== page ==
On Friday, December 27, 2013, the Centers for Medicare and Medicaid Services (CMS) and the Office of Inspector General (OIG) of the Department of Health and Human Services (HHS) will publish final rules that extend through December 31, 2021 the existing Stark Law Exception (42 CFR 411.357(w)) and Anti-Kickback Statute Safe Harbor (42 CFR 1001.952(y)) applicable to the donation of electronic health records (EHR) items and services. December 31, 2021 is the last year of the Medicaid Meaningful Use incentive payments.
In the Final Rule, CMS and OIG also:
- Update the provisions under which EHR software is deemed interoperable;
- Remove the requirement relating to e-prescribing from the Exception and Safe Harbor;
- Limit the scope of protected donors to exclude laboratory companies; and
- Clarify the condition that prohibits a donor from limiting or restricting the use, compatibility or interoperability of donated EMR items and services.
The final rules require the donated EHR technology to be “interoperable” as of the date it is donated. Such technology will be deemed to be interoperable if it has been certified by a certification body authorized by the Office of the National Coordinator for Health Information Technology (ONC) to an edition of the EHR certification criteria identified in the then-applicable 45 CFR part 170 (i.e., the HITECH Act’s definition of “Certified EHR”). This will require donated software to be “as interoperable as feasible given the prevailing state of technology at the time they are provided to the recipient.” For example, in 2013, the HITECH Act’s definition of “Certified EHR” permits certification pursuant to either the 2011 or 2014 editions of the EHR certification requirements; in 2014, the HITECH Act requires certification pursuant to the 2014 edition only.
CMS and OIG have concluded that there are sufficient alternative policies driving the adoption of electronic prescribing such that it need not be included in the Exception and Safe Harbor. Thus, under the final rules, an EHR is no longer required to have electronic prescribing capability in order to be subsidized.
In the proposed rules, CMS and OIG identified concerns of potentially abusive practices stemming from the donation of EHR software that seemed to provide for the interoperable exchange of information, but instead led to data and referral “lock-in” between the donor and the referral source. OIG and CMS specifically referred to EHR items and services donated by ancillary service providers and suppliers, i.e., those do not have a direct primary patient care relationship, as subject to this concern. In the proposed rules, CMS and OIG sought comments on whether to limit the list of permissible donors of EHR items and services to hospitals, group practices, Prescription Drug Plan sponsors and Medicare Advantage organizations – or others with front-line patient care responsibilities. In light of the comments received, in the final rules, CMS and OIG specifically exclude laboratories from the list of permissible donors. Otherwise, the universe of protected donors remains the same.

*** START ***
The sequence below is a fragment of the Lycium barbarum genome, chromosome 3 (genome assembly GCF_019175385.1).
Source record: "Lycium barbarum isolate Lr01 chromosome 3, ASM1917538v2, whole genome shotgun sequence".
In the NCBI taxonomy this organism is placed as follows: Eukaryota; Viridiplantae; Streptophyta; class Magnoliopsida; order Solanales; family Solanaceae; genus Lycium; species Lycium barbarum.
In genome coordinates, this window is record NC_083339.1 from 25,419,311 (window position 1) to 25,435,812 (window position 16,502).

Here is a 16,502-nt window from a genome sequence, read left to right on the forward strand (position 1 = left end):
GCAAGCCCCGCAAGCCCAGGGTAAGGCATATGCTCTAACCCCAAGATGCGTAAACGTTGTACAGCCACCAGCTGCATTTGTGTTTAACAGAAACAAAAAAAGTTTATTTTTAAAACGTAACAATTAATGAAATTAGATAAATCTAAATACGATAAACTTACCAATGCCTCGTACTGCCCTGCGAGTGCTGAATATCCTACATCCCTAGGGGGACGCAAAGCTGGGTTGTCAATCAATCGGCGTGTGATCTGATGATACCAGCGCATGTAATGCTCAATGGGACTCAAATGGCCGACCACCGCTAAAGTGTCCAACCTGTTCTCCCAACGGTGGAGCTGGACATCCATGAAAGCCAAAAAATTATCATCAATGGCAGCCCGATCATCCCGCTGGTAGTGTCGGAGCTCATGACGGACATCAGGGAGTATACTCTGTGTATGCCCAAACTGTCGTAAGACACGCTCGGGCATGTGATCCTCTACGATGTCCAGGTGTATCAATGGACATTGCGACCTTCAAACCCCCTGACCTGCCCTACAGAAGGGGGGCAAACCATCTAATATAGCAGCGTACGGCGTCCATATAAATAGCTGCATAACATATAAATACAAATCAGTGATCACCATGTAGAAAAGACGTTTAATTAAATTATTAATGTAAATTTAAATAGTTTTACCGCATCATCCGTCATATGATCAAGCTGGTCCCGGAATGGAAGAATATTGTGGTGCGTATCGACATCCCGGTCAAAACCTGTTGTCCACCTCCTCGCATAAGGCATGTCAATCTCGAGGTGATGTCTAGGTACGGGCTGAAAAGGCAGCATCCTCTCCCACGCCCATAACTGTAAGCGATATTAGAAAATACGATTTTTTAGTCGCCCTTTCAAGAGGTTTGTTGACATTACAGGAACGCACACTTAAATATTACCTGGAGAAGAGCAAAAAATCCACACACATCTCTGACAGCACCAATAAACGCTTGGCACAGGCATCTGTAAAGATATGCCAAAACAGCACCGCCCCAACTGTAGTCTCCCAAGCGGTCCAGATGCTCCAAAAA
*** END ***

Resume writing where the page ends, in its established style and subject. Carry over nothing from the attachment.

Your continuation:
In the proposed rules, CMS and OIG also requested comments on “new and modified conditions” that would prevent EHR donations from becoming a method for locking-in referrals (generally, to the donor), and instead encourage the free exchange of data. CMS and OIG do not adopt any such additional conditions in the final rules, but clarify that neither a donor “nor any person on the donor’s behalf may take any action to limit or restrict the use, compatibility or interoperability of the donated items or services with other electronic prescribing or other EHR systems, including but not limited to health information technology applications, products or services.” This expanded language is meant to clarify that neither donors nor recipients may limit interoperability and that donated EHRs must be interoperable both with other EHRs and with health information exchanges and other forms of technology.